Earlier this month, the Nurses' Union announced a general labor dispute demanding protection against violence for medical staff. This came after nurses at psychiatric hospitals staged a two hour walk-out in all psychiatric hospitals across the country in a show of support for a nurse who was assaulted by a patient.
The assault occurred on November 15 in a closed women’s ward at the Lev Hasharon Psychiatric Center located in Tzur Moshe, a town east of the central city of Netanya. According to the Nurses’ Union, the patient severely pulled the nurse’s hair and repeatedly bit and kicked her. The nurse was eventually evacuated for medical treatment within the hospital.
The Nurses Union's demand is the full implementation of an agreement with the Ministry of Health from August 2018, in which the Ministry undertook to fully implement 60 conclusions of a committee to reduce violence in the health system.
This committee was established after nurse Tova Carrero was burned to death by a patient at a Clalit HMO branch. The agreement included a timetable for the implementation of the committee's conclusions, including the strengthening of standards for nurses, the establishment of community policing stations in hospitals, and security standards for psychiatric hospitals.
The director of the Lev Hasharon Psychiatric Center, Dr. Shmuel Hirschmann, bemoaned the lack of implementation of this plan. In a radio interview with GalGalatz army radio, Dr. Hirschmann described a situation he deemed untenable for quite some time.
“Psychiatric centers have been suffering from neglect for years,” Hirschmann said. “We have been confronting great difficulties dealing with the Finance Ministry in securing funds to provide our mental health centers with protection [for the staff and the patients]."
“It is necessary that we have round-the-clock security guards stationed in every ward because it helps with deterring and reducing potential threats," he continued. “In theory there are supposed to be security guards stationed in the wards, but because of tedious bureaucratic processes, not every psychiatric facility has.”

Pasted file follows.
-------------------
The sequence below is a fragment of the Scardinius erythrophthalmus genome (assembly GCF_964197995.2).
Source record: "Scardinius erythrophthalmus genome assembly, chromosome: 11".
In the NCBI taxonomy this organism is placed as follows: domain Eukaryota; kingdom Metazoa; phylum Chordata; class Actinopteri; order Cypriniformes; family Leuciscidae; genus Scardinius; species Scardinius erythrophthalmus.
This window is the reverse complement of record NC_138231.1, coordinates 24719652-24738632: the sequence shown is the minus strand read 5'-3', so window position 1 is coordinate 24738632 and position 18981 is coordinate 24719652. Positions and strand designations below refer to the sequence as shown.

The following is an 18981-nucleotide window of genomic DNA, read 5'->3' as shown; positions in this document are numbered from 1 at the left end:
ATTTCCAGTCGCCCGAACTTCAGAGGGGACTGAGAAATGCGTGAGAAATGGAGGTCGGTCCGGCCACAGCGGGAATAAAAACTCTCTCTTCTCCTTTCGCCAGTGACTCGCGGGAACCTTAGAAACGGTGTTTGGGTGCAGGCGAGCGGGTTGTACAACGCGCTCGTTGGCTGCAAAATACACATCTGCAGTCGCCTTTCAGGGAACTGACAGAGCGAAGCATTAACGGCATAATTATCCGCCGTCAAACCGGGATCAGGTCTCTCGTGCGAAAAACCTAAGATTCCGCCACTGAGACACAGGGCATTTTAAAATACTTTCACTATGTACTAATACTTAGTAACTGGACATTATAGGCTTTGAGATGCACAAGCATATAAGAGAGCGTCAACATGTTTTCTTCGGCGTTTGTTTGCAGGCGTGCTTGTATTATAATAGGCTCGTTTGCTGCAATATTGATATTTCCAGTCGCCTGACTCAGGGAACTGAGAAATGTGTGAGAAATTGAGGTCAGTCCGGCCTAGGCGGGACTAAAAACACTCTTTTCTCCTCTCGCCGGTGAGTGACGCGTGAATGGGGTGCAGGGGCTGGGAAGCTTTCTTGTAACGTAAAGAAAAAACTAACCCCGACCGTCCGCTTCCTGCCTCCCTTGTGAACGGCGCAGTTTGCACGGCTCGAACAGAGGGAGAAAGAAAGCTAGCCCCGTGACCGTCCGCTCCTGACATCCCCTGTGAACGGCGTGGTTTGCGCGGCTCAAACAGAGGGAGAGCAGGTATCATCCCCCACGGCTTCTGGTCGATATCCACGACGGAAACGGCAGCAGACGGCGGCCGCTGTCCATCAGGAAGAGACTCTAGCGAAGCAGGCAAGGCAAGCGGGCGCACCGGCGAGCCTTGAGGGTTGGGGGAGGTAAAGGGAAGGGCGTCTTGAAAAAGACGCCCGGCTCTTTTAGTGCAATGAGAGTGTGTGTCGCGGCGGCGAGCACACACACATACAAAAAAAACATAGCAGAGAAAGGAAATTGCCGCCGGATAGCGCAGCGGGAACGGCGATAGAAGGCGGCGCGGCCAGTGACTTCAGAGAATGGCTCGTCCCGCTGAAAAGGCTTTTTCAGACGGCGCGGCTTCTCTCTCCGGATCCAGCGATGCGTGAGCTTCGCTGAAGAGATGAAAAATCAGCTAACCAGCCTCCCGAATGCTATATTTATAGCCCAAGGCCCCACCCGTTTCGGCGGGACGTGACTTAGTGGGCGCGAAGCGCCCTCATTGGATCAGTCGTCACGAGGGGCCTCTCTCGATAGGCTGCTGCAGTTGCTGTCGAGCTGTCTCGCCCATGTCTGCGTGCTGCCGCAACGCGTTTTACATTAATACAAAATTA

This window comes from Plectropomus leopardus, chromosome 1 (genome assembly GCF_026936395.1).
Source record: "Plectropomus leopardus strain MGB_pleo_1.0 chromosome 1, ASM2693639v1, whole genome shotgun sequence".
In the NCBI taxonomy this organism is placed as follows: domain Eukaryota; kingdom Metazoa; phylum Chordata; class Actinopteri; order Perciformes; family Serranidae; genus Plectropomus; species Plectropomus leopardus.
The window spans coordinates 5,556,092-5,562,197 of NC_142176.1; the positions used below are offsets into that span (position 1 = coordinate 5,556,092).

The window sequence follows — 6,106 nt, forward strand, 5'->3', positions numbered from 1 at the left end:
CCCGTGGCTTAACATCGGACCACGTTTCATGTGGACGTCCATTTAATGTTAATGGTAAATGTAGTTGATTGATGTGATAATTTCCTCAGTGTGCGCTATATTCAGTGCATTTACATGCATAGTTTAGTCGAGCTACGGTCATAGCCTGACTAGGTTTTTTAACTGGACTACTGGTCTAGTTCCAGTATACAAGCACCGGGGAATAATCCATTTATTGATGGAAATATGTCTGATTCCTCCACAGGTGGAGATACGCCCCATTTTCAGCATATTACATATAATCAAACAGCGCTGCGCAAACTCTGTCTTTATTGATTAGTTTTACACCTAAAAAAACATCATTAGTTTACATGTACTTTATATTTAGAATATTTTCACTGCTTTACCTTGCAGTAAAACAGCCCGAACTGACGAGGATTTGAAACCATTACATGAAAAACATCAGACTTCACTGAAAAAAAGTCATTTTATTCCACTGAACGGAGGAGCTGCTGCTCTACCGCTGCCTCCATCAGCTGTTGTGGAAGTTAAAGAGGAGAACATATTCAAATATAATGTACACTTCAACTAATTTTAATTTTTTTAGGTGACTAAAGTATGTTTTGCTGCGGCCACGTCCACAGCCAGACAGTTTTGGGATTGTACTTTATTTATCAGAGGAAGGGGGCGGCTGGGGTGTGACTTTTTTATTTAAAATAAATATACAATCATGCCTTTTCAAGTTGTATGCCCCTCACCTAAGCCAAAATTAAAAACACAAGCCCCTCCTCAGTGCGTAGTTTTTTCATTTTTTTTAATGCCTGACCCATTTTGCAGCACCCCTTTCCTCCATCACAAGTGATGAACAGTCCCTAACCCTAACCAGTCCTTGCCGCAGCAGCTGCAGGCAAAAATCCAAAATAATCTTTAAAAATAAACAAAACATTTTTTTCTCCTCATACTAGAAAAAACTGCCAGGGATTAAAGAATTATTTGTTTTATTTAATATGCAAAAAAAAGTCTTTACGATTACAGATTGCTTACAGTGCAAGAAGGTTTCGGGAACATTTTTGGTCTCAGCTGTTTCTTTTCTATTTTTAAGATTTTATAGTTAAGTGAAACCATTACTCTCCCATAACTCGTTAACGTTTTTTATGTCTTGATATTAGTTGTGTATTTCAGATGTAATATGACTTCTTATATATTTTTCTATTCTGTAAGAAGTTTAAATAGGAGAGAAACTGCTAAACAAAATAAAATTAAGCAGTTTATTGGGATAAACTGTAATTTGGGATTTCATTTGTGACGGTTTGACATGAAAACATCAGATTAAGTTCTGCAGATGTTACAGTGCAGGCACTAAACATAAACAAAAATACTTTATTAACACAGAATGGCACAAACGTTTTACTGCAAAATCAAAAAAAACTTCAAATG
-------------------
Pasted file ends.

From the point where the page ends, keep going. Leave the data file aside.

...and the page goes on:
Health Minister Nitzan Horowitz spoke with the nurse who was attacked the morning after.
“The medical staff are giving their lives to this profession but are facing difficult conditions and a shortage of manpower,” Horowitz wrote on his Twitter account.
“I am personally committed to improving the situation in this matter. And to our dear nurse – a speedy recovery. We are all thinking of you and wishing you well.”
The chairwoman of the Nurses’ Union, Ilana Cohen, warned of a strike if the agreements to allocate additional resources to deal with violence in the health system were not implemented.
“The writing is on the wall,” Cohen said. “If the agreement to eradicate violence is not implemented immediately, we will shut down the entire health care system.”
Cohen expanded on her remarks, explaining that “for years, our pleas to the Ministry of Health has fallen on deaf ears, and they have not fulfilled their obligations to eradicate violence [in the psychiatric wards.] This assault would not have occurred if there had been security guards in the closed ward as required by the agreement.”
Cohen added: “This situation must not continue, nurses and other medical staff must not have to fear for their lives while working. Enough of this violence.”
The worker’s union for government employees published a statement in support of the nurses: “[we] expect the top officials at the Ministry of Health to create appropriate working conditions to eradicate workplace violence, so that nurses can begin and end every day at work without fear of getting hurt.”